The Chronicles of Thomas Covenant the Unbeliever by Stephen R. Donaldson

I just fin­ished The Chron­i­cles of Thomas Covenant the Unbe­liev­er by Stephen R. Don­ald­son [who is, inci­den­tal­ly, from Cleve­land]. It is com­prised of three books: Lord Foul’s Bane, The Illearth War and The Pow­er that Pre­serves. With this series I have final­ly, after three years, fin­ished the Sci­ence Fic­tion Book Club list: The Most Sig­nif­i­cant SF & Fan­ta­sy Books of the Last 50 Years, 1953–2002 which I will pro­vide a large review of some­time this week. First a review of Thomas Covenant.

In many ways this book is a typ­i­cal Tolkien, ring-lore ripoff. I’m going to ignore those ways and instead focus on the more orig­i­nal aspects of the work.

Thomas Covenant is the pro­tag­o­nist, he is a lep­er. He lives in our world but keeps knock­ing him­self out and wak­ing up in anoth­er world where he is hailed as a mes­sian­ic fig­ure. Yes, Lep­er Mes­si­ah [1, 2, 3]. Any­way, as a plot device this is kind of clunky but it sets up an inter­est­ing take on the fan­ta­sy world. Covenant believes that he is just knocked out and that his mind has cre­at­ed this world as a way to cope with the nec­es­sary with­draw­al and self­ish­ness that lep­rosy demands. Hence, Unbe­liev­er. Covenant is not a lik­able per­son. He is bit­ter, cow­ard­ly, plain­tive, and on and on and on. With­in the first 40 pages he rapes a 16 year old girl. And this is the fuck­er that is sup­posed to save the Land from the rav­ages or Lord Foul. In what he knows as the “real world” [for in these books, real­i­ty and fan­ta­sy are ques­tion­able] his wife has left him but he still wears his wed­ding ring. In the Land every­one seems to vest this white gold ring with pow­er.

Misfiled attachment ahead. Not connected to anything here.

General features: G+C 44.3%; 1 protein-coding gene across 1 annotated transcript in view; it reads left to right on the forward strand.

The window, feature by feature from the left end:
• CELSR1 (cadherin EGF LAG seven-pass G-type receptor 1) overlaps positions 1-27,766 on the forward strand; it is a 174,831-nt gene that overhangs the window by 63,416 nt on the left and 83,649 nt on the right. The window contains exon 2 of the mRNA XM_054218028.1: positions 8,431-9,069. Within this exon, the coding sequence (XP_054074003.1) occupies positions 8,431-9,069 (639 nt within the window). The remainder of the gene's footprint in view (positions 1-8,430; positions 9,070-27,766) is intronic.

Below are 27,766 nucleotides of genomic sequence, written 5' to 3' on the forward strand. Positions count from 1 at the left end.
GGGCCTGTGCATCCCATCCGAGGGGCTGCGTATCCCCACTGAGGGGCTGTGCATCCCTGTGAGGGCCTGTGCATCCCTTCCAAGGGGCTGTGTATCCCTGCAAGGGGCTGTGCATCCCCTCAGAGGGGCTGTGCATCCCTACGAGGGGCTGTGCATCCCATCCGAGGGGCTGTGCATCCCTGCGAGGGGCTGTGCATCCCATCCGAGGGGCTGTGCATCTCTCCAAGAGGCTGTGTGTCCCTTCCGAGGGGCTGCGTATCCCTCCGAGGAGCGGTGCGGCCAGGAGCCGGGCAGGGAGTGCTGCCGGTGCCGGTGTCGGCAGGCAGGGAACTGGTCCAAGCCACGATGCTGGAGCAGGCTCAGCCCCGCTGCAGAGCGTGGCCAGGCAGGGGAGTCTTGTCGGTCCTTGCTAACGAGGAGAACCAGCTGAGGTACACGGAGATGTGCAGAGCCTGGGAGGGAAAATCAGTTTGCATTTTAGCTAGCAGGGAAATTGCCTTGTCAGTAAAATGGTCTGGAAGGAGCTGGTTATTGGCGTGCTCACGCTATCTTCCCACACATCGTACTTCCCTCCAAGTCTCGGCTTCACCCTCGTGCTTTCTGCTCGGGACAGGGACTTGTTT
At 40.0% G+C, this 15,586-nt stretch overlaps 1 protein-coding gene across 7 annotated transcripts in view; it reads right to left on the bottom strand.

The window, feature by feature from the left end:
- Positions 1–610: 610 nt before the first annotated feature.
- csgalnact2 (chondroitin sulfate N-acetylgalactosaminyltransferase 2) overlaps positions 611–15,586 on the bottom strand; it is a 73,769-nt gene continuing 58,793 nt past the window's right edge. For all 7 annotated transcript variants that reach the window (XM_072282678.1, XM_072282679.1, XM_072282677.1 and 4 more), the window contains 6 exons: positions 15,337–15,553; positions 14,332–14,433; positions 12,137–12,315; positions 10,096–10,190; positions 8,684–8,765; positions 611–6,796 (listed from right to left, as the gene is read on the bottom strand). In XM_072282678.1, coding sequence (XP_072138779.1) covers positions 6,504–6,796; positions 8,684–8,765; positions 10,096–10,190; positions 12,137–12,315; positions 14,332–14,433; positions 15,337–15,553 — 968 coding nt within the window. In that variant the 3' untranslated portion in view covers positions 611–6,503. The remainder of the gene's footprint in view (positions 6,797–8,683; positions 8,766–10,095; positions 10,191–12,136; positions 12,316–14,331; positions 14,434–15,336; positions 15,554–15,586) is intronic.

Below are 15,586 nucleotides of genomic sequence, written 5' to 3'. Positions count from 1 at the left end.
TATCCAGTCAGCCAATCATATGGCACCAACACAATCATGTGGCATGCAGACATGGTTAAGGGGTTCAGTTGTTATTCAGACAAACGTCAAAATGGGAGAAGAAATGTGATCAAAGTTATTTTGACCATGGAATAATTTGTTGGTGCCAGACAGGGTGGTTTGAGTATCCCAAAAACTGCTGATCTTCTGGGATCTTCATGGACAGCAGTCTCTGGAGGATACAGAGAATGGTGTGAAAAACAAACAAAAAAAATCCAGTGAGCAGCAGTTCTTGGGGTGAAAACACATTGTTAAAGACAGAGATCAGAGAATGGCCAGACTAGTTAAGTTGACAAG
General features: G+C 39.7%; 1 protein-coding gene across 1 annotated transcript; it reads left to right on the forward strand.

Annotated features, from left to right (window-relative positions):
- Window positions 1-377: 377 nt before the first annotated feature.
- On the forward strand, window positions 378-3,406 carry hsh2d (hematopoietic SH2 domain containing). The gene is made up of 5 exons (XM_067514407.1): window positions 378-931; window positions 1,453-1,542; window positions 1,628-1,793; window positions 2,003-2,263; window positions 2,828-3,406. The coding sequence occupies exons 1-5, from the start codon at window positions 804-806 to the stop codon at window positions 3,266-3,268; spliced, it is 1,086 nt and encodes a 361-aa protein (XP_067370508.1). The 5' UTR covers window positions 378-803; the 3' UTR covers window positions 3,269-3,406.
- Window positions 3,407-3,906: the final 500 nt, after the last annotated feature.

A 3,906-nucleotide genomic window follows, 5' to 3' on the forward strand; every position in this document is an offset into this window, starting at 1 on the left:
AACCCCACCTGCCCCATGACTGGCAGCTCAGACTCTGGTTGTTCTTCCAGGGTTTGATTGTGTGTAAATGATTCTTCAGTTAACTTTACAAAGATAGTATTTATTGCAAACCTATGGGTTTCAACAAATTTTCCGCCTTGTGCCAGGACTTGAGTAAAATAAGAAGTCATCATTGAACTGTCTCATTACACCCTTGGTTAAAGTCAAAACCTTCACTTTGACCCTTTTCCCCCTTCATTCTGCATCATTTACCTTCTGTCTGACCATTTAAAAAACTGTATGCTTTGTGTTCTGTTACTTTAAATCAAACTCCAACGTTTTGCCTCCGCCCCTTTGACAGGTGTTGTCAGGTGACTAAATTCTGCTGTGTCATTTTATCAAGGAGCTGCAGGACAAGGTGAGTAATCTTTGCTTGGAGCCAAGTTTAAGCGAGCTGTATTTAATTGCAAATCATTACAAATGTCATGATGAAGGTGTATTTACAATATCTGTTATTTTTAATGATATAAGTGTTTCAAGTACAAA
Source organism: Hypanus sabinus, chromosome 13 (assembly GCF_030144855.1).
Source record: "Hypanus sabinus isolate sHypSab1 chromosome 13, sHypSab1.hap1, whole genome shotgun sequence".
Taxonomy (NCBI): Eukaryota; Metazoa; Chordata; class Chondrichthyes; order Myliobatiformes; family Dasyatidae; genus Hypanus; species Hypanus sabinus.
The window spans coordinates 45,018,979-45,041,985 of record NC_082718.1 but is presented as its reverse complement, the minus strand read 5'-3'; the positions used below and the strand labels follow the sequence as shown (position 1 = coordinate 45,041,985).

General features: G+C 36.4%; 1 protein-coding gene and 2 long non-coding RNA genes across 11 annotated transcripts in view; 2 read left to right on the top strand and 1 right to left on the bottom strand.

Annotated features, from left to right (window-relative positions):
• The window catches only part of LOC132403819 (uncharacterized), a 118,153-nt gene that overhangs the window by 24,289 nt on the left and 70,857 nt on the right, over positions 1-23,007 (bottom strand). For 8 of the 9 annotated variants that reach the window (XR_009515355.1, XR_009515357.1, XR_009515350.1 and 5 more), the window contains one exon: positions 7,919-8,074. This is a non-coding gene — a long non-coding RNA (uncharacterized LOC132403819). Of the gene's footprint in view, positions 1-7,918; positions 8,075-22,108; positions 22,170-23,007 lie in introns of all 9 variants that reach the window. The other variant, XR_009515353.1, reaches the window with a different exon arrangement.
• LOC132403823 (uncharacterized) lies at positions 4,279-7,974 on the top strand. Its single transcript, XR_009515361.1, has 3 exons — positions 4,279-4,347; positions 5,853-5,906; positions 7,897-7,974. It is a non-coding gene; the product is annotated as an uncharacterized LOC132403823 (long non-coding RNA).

Enough of that.

The sto­ry itself becomes a not so sub­tle sal­va­tion and redemp­tion tale, like the Gospels, but through the glass dark­ly. The peo­ple of the Land don’t need redeemed but they do need saved. Thomas Covenant the Unbe­liev­er [twice doubt­ing but still a promise?] is the one who needs redeemed. The books are tor­tur­ous and vio­lent. I mean, noth­ing good hap­pens, just about ever […does have an ambigu­ous­ly hap­py end­ing, but is a bit preachy]. The best Good ever does against Evil is a stale­mate or tem­po­rary reprieve. Evil beats on Good for most of the books. Lemme tell ya, it gets real­ly old after awhile. Covenant final­ly rec­on­ciles life in the Land and his unbe­lief and ban­ish­es Despite [Lord Foul, The Gray Slay­er, etc.] through mer­cy and laugh­ter. But not his own, he is still rather unlik­able at the end. Still, he is Sav­ior of the Land and has a chat with God before wak­ing up tied to a hos­pi­tal bed as if he were cru­ci­fied. The books aren’t very sub­tle and I think their great­est attribute is the lep­er-cow­ard-rapist pro­tag­o­nist who is so despi­ca­ble, yet, we who live in his mind through­out the books, come to a deep­er under­stand­ing of our own inher­ent despi­ca­bil­i­ty and the only way to over­come it. Joy is in the ears that hear.

Don­ald­son must be Catholic.

5 Replies

  • Shalom Adam,

    I actu­al­ly own first-edi­tion, hard­back copies of the first five Covenant books. As I look back on the Navy years when I bought them I have to ask, “What was I think­ing?”

    I remem­ber at the time being amazed that such bad­ly writ­ten books with such a hor­ri­ble pro­tag­o­nist could be so pop­u­lar. I was so enthralled that I kept buy­ing then think­ing that a light would go on in my head and that I would get IT. I nev­er did.

    I think these books are a lot like John Kennedy Toole’s Con­fed­er­a­cy of Dunces: so hor­ri­bly bad that peo­ple can’t seem to admit they read them to the end.

    That Donaldson’s books made it onto some all-time-best list doesn’t sur­prise me. Some­times peo­ple are ashamed to admit they read a pile of crap.

    But hey. I DID buy five of them, so I was guilty for con­tribut­ing to the buzz.

    B’shalom,

    Jeff

  • I think you’re over­ly crit­i­cal of the series — it has a dark begin­ning sure, but what makes it so dif­fer­ent than George RR Mar­tin in that regard?

  • I guess I’d say that A Song of Ice and Fire pays no mind to moral­i­ty or the tired good/evil dichoto­my, where­as this series is almost whol­ly cen­tered around both, framed with whiny melo­dra­ma.

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